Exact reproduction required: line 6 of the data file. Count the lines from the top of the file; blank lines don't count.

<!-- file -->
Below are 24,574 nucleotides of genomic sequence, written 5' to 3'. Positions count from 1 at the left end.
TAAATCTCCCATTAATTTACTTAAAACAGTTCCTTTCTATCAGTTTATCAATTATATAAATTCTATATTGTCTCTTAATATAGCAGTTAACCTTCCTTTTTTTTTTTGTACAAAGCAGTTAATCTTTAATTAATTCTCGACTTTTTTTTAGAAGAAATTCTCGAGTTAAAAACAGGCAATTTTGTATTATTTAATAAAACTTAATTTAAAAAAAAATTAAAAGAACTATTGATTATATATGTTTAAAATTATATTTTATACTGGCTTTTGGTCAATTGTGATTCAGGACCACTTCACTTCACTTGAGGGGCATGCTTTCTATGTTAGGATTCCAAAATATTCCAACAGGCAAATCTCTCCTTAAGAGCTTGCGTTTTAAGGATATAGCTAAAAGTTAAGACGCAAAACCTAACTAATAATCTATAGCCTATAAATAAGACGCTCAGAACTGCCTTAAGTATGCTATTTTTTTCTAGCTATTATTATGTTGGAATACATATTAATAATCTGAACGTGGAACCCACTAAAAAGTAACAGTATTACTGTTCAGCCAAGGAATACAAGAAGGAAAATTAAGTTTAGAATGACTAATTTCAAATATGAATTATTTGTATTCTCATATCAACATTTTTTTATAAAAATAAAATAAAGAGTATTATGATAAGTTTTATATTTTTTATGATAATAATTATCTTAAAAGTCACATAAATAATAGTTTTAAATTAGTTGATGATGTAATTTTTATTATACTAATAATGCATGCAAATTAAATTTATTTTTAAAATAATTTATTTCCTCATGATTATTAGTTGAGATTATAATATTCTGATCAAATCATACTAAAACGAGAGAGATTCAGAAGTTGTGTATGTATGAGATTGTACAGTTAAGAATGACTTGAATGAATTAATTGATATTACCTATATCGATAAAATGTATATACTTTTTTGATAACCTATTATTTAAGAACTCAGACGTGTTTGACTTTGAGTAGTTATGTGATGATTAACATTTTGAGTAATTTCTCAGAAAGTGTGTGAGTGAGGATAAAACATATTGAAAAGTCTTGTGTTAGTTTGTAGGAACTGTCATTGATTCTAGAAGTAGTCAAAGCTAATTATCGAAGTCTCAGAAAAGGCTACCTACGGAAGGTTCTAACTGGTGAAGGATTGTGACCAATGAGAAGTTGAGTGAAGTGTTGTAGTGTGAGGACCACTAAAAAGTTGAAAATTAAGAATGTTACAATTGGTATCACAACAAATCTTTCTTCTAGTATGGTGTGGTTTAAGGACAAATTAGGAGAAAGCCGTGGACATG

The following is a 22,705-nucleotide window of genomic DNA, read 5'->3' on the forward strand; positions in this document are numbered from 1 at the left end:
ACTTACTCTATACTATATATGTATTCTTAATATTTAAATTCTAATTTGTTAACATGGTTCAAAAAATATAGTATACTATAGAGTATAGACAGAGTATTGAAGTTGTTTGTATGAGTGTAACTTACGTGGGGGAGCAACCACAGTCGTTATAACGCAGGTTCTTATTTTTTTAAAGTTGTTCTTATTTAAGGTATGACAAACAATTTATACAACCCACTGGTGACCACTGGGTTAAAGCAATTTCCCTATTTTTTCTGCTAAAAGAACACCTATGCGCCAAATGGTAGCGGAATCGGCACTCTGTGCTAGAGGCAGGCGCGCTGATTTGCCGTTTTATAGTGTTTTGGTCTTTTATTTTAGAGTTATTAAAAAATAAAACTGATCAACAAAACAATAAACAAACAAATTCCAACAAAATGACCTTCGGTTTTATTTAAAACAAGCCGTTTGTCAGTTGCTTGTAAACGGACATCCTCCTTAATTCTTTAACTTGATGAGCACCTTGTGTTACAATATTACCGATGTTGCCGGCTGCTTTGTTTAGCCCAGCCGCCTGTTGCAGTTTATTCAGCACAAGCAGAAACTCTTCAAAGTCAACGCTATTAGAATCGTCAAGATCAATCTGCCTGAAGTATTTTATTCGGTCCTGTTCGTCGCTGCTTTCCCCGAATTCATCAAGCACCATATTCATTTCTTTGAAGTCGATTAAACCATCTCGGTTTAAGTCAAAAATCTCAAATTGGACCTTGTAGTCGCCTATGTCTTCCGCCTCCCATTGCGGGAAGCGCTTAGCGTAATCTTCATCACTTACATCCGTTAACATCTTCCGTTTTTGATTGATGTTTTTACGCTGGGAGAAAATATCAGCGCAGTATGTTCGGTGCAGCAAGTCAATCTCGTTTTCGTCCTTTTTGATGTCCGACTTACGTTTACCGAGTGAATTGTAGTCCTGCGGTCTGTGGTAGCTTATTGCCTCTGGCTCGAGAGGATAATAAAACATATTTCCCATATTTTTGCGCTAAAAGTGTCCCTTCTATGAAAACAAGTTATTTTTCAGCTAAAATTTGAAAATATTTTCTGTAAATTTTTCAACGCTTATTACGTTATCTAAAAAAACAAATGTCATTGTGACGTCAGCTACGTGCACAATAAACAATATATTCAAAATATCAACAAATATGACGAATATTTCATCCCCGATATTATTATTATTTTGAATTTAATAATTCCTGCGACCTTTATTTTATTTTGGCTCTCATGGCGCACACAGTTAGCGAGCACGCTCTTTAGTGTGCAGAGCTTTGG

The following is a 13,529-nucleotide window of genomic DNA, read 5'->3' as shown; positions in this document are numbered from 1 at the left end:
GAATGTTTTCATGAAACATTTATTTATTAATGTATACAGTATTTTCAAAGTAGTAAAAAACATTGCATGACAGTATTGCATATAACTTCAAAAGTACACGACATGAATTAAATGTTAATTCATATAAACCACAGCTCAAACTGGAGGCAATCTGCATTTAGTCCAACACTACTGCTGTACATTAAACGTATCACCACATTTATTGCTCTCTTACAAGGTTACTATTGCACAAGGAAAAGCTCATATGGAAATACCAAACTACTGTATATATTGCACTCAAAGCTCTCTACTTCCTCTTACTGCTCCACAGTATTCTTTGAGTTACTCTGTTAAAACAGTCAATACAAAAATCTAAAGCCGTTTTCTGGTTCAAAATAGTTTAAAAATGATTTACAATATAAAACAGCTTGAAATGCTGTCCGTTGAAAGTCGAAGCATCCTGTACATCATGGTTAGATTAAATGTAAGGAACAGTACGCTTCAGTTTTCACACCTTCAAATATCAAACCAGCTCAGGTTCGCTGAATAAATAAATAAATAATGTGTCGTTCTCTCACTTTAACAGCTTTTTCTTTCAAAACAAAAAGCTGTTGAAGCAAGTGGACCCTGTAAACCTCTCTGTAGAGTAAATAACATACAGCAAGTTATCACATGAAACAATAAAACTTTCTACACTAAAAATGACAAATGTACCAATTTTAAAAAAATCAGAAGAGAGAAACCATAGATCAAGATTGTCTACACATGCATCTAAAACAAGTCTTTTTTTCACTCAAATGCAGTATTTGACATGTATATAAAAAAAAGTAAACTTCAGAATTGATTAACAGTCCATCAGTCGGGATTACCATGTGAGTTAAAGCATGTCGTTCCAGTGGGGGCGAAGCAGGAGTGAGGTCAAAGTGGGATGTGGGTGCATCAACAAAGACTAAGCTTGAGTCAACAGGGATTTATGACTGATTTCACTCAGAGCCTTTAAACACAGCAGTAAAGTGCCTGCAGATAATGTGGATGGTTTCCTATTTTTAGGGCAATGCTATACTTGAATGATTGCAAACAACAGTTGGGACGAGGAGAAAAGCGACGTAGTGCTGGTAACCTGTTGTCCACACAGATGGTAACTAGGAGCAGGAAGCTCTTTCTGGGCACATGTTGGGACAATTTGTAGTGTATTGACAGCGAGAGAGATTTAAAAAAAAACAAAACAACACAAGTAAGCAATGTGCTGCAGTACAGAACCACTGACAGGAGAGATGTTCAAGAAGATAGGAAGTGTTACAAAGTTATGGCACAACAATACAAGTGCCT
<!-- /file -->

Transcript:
GAATGTTTTCATGAAACATTTATTTATTAATGTATACAGTATTTTCAAAGTAGTAAAAAACATTGCATGACAGTATTGCATATAACTTCAAAAGTACACGACATGAATTAAATGTTAATTCATATAAACCACAGCTCAAACTGGAGGCAATCTGCATTTAGTCCAACACTACTGCTGTACATTAAACGTATCACCACATTTATTGCTCTCTTACAAGGTTACTATTGCACAAGGAAAAGCTCATATGGAAATACCAAACTACTGTATATATTGCACTCAAAGCTCTCTACTTCCTCTTACTGCTCCACAGTATTCTTTGAGTTACTCTGTTAAAACAGTCAATACAAAAATCTAAAGCCGTTTTCTGGTTCAAAATAGTTTAAAAATGATTTACAATATAAAACAGCTTGAAATGCTGTCCGTTGAAAGTCGAAGCATCCTGTACATCATGGTTAGATTAAATGTAAGGAACAGTACGCTTCAGTTTTCACACCTTCAAATATCAAACCAGCTCAGGTTCGCTGAATAAATAAATAAATAATGTGTCGTTCTCTCACTTTAACAGCTTTTTCTTTCAAAACAAAAAGCTGTTGAAGCAAGTGGACCCTGTAAACCTCTCTGTAGAGTAAATAACATACAGCAAGTTATCACATGAAACAATAAAACTTTCTACACTAAAAATGACAAATGTACCAATTTTAAAAAAATCAGAAGAGAGAAACCATAGATCAAGATTGTCTACACATGCATCTAAAACAAGTCTTTTTTTCACTCAAATGCAGTATTTGACATGTATATAAAAAAAAGTAAACTTCAGAATTGATTAACAGTCCATCAGTCGGGATTACCATGTGAGTTAAAGCATGTCGTTCCAGTGGGGGCGAAGCAGGAGTGAGGTCAAAGTGGGATGTGGGTGCATCAACAAAGACTAAGCTTGAGTCAACAGGGATTTATGACTGATTTCACTCAGAGCCTTTAAACACAGCAGTAAAGTGCCTGCAGATAATGTGGATGGTTTCCTATTTTTAGGGCAATGCTATACTTGAATGATTGCAAACAACAGTTGGGACGAGGAGAAAAGCGACGTAGTGCTGGTAACCTGTTGTCCACACAGATGGTAACTAGGAGCAGGAAGCTCTTTCTGGGCACATGTTGGGACAATTTGTAGTGTATTGACAGCGAGAGAGATTTAAAAAAAAACAAAACAACACAAGTAAGCAATGTGCTGCAGTACAGAACCACTGACAGGAGAGATGTTCAAGAAGATAGGAAGTGTTACAAAGTTATGGCACAACAATACAAGTGCCT